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AWOL ONE & DADDY KEV - Number 3 on the Phone

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By the early 2000's, because of his incredible and inebriated voice, his subtlety, his sense of humor and his vulnerability, because of his style made partly of classic hip-hop, partly of Project Blowed-influenced innovations, we predicted a triumph to Awol One. But it didn't happen. The most charismatic Shape Shifter never capitalized on the buzz around Souldoubt, in 2001. He remained an unsung hero, and he never released the masterpiece we expected. On the opposite, his records would become less and less noticeable, with the exception of the very convicting Only Death can Kill he released in 2007 with Factor, the Canadian beatmaker.

AWOL ONE & DADDY KEV - Number 3 on the Phone

Records Broken / Alpha Pup :: 2002
daddykev.com :: buy this record

The isappointed fans, though, can always go back to his first releases. They can rediscover some imperfect but pleasant albums: Souldoubt for example, and its many hits, the record which should have made him a star; or Slanguage, a testimony of the time when Daddy Kev melted rap and free jazz. And, last but not least, Number 3 on the Phone, the closest thing to a classic he would ever deliver.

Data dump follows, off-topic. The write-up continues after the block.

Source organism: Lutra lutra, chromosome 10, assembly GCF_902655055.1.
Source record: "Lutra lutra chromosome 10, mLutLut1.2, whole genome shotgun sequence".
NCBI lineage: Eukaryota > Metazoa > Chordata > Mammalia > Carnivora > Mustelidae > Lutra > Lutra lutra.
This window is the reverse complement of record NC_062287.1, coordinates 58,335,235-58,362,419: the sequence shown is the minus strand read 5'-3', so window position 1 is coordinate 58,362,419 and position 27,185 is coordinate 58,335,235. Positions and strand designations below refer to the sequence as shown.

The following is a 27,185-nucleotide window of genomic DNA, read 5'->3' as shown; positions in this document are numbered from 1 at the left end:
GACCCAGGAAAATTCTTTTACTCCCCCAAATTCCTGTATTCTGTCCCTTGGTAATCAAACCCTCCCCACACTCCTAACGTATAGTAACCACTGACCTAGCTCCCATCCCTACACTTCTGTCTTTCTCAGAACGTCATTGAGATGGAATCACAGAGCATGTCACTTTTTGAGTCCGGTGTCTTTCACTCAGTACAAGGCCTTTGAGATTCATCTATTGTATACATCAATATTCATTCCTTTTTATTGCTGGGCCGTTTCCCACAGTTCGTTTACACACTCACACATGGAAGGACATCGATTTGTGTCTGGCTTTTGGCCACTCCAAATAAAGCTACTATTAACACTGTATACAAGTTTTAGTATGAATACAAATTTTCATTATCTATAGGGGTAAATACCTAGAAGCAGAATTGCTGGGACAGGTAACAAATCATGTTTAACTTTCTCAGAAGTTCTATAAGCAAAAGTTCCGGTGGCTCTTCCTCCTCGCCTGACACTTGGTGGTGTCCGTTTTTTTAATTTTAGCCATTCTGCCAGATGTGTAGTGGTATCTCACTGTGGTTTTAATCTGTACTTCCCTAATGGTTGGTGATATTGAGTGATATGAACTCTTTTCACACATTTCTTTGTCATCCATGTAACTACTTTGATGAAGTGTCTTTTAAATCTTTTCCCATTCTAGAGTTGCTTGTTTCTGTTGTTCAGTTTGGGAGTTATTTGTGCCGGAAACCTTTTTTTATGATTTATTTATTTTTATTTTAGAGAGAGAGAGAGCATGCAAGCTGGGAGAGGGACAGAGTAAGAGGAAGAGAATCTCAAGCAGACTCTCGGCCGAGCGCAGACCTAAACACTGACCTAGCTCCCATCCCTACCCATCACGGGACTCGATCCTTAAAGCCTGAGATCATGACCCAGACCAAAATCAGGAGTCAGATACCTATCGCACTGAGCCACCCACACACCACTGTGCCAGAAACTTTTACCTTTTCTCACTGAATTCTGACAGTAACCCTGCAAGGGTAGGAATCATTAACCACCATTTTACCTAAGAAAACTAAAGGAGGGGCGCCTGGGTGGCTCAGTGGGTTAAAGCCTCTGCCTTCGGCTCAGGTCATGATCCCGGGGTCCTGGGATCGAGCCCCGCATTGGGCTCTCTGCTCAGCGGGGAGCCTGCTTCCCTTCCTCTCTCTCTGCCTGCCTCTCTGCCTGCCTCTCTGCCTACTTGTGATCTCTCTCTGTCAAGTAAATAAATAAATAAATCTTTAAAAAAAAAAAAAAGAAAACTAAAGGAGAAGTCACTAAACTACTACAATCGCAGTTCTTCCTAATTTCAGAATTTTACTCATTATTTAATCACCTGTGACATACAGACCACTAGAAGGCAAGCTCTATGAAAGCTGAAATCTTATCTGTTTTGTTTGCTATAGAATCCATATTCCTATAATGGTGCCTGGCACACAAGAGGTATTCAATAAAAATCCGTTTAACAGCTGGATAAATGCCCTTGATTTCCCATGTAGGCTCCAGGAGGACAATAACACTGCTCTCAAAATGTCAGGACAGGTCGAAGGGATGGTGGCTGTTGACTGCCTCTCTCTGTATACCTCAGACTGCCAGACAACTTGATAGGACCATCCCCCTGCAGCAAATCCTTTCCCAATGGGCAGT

This record, though, was not made to conquer the world. Originally, it was just a CD-R, available in 300 units only on Alworus' own label, and later rereleased by Germany's VinylKings on vinyl, before Daddy Kev's Alpha Pup made it available again, exclusively in a digital format. The record had some hits, like the latin sounding "Decompose", but it was overall much quieter and more laid-back than its predecessor, Souldoubt, with jazzy tracks like "Suck My Brain" or the remix of "Wild is the Wind", sang by an unknown girl with a velvet sounding voice.

However, and with the help of Daddy Kev's production, Awol One was at his best: he was this complex character, who was able to move in the blink of an eye from anti-wack braggadocio ("Idiot Breath") to self-depreciation, alternatively rapping in a direct and self-confident way, or mumbling like a loser. Also, more than most of his other records, Number 3 on the Phone had a limited number of weak tracks. "Zygote", maybe, was the only one. And this album also disclosed one of Awol One's strongest songs, "Carnage Asada", a long rambling about some lost love, delivered in a trance with some kind of sing-song, with voluptuous piano sounds.

"If I die without having a Grammy, or if I never be on TRL, that's OK, I know who I am, and my friends and my fans". Thus prophesized Awol One prophesized on this record. Indeed, he would never blow up; he would stay a cult rapper. He wouldn't extend much his fan circle, but those would know how to cherish Number 3 on the Phone, and how to appreciate a rapper, by then at the top of his talent.

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